I don't have my laptop with me, or I'd get you the package name. It's been over a year since I installed it, so I've forgotten :(

well (1)

nomadic (141991) | more than 4 years ago | (#29188043)

Perhaps the linux developers need to write more efficient code?

powertop (0)

Anonymous Coward | more than 4 years ago | (#29188093)

Use powertop to analyze power consumption.. and try the various things specified on the following site:

  http://www.thinkwiki.org/wiki/How_to_reduce_power_consumption/ [thinkwiki.org]

No idea (1)

SanityInAnarchy (655584) | more than 4 years ago | (#29188103)

With recent laptops, I haven't noticed or cared, but I had a netbook before it was called a netbook -- the Sharp Actius MM10. And while I never tried it on Windows, it had one battery that supposedly lasts two and a half hours hours (that I remember lasting 3 hours), and another that supposedly lasts seven and a half hours (that I remember lasting 8-12 hours).

It's worth mentioning that I don't remember half the tweaks I did to this machine. With only a 15 gig hard drive and 256 megs of RAM, I installed Gentoo and used CFLAGS=-Os, custom-compiled my kernel complete with suspend patches and Reiser4 (practically a laptop mode all by itself), and otherwise modded it in every way known to man. I mean, I had a Fluxbox desktop with no menu, only the equivalent of alt+f2; because I didn't have any advanced power management running, I wrote my own Perl scripts to check the battery state, and to respond to ACPI events (lid closing locked it but didn't suspend, power button at various times would hibernate, or display a giant message saying "PLEASE DON'T PUSH THE POWER BUTTON, KTHNX"...

Also worth mentioning that Reiser4 wasn't the only prerelease software I used -- and it was prerelease, at the time. I backed it up frequently.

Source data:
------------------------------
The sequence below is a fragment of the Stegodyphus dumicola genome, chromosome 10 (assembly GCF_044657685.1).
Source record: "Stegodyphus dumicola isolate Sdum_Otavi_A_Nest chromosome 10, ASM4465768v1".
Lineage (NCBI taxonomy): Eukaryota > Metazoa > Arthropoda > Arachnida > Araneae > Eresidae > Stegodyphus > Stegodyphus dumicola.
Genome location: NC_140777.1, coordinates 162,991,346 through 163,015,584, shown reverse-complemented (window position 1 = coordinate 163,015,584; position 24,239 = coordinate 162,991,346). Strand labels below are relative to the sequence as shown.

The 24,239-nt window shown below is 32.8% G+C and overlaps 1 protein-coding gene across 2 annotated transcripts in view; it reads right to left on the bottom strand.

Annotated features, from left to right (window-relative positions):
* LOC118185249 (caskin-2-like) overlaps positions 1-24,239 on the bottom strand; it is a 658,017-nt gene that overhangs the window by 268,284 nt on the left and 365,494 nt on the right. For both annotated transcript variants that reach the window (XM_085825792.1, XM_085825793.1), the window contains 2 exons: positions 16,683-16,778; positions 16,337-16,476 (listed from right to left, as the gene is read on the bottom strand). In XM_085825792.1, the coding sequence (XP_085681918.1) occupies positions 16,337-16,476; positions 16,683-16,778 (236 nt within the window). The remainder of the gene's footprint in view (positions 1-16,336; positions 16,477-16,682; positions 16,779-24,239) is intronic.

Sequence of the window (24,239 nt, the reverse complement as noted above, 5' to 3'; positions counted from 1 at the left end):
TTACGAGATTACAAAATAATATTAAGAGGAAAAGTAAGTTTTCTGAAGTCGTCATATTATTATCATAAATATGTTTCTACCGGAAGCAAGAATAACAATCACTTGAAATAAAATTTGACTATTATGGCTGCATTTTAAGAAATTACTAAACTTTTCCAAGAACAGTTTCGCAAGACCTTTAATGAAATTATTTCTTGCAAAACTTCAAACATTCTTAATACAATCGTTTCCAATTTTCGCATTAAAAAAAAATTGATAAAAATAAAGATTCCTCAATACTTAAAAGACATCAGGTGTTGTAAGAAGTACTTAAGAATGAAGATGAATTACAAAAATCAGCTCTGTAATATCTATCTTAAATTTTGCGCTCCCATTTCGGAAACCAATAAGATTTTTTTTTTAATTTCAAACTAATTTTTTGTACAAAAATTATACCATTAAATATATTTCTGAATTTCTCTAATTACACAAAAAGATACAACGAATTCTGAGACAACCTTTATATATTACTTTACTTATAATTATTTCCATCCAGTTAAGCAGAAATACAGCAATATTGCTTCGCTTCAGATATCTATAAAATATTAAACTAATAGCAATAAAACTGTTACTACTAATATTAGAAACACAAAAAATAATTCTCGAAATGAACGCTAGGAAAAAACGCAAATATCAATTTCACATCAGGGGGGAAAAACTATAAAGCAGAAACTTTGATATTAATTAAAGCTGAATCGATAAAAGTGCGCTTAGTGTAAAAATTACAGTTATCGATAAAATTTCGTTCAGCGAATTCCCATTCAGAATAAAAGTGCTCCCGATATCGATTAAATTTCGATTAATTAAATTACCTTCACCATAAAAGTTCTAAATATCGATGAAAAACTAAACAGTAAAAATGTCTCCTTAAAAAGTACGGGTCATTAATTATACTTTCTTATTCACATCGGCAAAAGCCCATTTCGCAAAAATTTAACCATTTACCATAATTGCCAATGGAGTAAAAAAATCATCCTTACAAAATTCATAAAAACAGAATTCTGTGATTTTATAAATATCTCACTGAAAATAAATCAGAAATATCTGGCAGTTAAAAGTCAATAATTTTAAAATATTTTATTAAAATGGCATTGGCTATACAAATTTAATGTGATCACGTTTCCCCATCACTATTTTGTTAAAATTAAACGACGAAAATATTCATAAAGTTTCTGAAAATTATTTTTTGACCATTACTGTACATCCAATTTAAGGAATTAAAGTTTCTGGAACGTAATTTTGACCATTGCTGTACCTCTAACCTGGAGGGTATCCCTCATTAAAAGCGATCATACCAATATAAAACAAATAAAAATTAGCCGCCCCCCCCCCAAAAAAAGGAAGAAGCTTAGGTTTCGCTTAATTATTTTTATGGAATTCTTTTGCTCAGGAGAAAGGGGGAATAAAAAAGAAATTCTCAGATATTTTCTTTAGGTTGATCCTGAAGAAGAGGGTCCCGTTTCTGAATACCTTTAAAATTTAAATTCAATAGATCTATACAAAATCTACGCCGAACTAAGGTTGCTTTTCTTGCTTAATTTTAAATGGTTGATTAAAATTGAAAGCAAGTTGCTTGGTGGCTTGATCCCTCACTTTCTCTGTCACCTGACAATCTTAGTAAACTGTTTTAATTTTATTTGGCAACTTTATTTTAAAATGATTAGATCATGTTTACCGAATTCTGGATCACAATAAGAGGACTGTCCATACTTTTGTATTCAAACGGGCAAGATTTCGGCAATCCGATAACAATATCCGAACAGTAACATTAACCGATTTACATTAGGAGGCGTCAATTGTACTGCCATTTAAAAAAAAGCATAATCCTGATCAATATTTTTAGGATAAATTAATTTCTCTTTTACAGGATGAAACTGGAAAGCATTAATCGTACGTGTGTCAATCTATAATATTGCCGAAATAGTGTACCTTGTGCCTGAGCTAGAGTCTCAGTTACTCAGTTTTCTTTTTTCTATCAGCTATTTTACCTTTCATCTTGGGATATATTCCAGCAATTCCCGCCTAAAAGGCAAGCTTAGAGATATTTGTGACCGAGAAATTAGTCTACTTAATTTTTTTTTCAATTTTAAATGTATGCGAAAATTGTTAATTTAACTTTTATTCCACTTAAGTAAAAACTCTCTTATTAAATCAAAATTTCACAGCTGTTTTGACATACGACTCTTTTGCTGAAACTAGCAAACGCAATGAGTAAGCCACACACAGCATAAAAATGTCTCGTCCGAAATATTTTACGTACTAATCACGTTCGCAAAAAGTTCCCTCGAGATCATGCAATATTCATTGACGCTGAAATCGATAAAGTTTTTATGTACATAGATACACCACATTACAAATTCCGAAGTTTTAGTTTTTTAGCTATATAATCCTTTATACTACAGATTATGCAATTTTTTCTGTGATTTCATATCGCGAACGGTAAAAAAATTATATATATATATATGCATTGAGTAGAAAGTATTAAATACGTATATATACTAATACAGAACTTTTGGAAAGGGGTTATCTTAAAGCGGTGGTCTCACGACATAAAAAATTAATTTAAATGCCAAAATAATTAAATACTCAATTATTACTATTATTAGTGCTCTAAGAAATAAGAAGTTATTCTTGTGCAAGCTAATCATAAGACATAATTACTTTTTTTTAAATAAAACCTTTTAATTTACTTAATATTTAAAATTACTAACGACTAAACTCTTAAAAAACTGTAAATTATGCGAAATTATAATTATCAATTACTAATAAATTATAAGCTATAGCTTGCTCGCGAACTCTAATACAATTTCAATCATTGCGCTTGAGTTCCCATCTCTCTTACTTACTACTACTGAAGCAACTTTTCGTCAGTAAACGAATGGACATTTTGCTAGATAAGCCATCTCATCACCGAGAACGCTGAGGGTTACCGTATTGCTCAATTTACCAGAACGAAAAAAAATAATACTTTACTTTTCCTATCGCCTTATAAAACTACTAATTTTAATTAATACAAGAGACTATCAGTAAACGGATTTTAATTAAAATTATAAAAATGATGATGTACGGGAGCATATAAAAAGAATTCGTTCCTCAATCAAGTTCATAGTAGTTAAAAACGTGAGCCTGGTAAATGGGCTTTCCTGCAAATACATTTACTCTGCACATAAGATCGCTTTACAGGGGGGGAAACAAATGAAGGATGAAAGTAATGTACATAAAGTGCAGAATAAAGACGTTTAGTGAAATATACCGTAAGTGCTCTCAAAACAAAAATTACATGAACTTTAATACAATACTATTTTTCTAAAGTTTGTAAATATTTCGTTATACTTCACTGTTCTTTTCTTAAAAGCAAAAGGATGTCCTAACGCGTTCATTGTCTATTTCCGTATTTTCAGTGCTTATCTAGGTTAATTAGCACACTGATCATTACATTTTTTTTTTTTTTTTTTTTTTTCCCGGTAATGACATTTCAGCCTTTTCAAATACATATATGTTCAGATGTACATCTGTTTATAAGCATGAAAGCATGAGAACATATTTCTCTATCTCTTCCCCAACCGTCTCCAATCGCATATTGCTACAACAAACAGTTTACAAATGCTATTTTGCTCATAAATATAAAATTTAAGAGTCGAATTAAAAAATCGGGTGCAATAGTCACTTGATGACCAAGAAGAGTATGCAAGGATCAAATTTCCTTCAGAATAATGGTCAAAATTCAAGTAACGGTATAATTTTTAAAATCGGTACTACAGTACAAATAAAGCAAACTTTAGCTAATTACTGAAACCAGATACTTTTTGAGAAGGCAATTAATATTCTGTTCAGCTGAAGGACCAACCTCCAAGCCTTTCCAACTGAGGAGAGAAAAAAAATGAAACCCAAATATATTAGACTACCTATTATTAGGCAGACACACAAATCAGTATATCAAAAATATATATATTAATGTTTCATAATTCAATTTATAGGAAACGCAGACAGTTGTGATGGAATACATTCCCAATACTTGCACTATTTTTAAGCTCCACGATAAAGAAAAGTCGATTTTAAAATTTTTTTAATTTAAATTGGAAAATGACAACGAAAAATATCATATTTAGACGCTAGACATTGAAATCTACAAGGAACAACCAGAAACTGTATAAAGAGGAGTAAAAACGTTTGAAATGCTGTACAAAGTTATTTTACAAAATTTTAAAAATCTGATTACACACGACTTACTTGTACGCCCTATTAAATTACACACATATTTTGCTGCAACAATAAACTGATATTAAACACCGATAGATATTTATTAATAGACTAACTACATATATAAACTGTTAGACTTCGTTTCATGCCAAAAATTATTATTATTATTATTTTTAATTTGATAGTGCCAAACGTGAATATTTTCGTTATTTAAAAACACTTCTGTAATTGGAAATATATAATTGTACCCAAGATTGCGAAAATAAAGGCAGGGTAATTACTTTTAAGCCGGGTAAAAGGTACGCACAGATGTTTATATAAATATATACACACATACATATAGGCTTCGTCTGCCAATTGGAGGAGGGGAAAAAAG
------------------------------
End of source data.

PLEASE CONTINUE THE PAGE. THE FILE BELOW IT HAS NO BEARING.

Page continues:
Still, I'm fairly surprised to learn that Linux battery life sucks on modern notebooks. My current machine was not built for battery life, so I've never actively run a test.

I suppose what's worse than that, though, is how much battery life sucks on modern notebooks, period, including netbooks. I admit the Transmeta chip felt sluggish, but on the other hand, can you buy any laptop today that'll run for nine hours on a charge, to where you can simply leave the power adapter plugged in at home for the day?

Re:No idea (0)

Anonymous Coward | more than 4 years ago | (#29188369)

I installed Gentoo and used CFLAGS=-Os, custom-compiled my kernel complete with suspend patches and Reiser4 (practically a laptop mode all by itself), and otherwise modded it in every way known to man. I mean, I had a Fluxbox desktop with no menu, only the equivalent of alt+f2; because I didn't have any advanced power management running, I wrote my own Perl scripts to check the battery state, and to respond to ACPI events (lid closing locked it but didn't suspend, power button at various times would hibernate, or display a giant message saying "PLEASE DON'T PUSH THE POWER BUTTON, KTHNX"...

Wow. You must have to beat the ladies away with a club.

Linux is a battery drain? (1)